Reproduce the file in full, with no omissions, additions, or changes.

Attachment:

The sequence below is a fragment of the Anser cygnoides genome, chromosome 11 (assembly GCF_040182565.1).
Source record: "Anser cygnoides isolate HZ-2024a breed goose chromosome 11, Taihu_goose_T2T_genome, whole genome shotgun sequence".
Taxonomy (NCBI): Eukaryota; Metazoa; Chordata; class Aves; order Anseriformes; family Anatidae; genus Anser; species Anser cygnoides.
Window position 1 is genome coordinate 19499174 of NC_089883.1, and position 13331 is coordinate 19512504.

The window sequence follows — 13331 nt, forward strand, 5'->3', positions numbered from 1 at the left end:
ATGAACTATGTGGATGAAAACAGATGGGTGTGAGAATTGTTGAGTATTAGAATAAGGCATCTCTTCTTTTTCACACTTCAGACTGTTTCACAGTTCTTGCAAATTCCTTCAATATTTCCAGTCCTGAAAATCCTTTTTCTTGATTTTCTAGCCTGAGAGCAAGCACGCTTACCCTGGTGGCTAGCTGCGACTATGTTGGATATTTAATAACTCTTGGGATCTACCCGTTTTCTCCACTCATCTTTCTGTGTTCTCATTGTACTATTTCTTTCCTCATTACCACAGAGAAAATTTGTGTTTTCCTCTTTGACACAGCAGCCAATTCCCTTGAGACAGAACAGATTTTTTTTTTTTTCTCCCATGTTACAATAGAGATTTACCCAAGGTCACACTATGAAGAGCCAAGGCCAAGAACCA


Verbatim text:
The sequence below is a fragment of the Anser cygnoides genome, chromosome 11 (assembly GCF_040182565.1).
Source record: "Anser cygnoides isolate HZ-2024a breed goose chromosome 11, Taihu_goose_T2T_genome, whole genome shotgun sequence".
Taxonomy (NCBI): Eukaryota; Metazoa; Chordata; class Aves; order Anseriformes; family Anatidae; genus Anser; species Anser cygnoides.
Window position 1 is genome coordinate 19499174 of NC_089883.1, and position 13331 is coordinate 19512504.

The window sequence follows — 13331 nt, forward strand, 5'->3', positions numbered from 1 at the left end:
ATGAACTATGTGGATGAAAACAGATGGGTGTGAGAATTGTTGAGTATTAGAATAAGGCATCTCTTCTTTTTCACACTTCAGACTGTTTCACAGTTCTTGCAAATTCCTTCAATATTTCCAGTCCTGAAAATCCTTTTTCTTGATTTTCTAGCCTGAGAGCAAGCACGCTTACCCTGGTGGCTAGCTGCGACTATGTTGGATATTTAATAACTCTTGGGATCTACCCGTTTTCTCCACTCATCTTTCTGTGTTCTCATTGTACTATTTCTTTCCTCATTACCACAGAGAAAATTTGTGTTTTCCTCTTTGACACAGCAGCCAATTCCCTTGAGACAGAACAGATTTTTTTTTTTTTCTCCCATGTTACAATAGAGATTTACCCAAGGTCACACTATGAAGAGCCAAGGCCAAGAACCA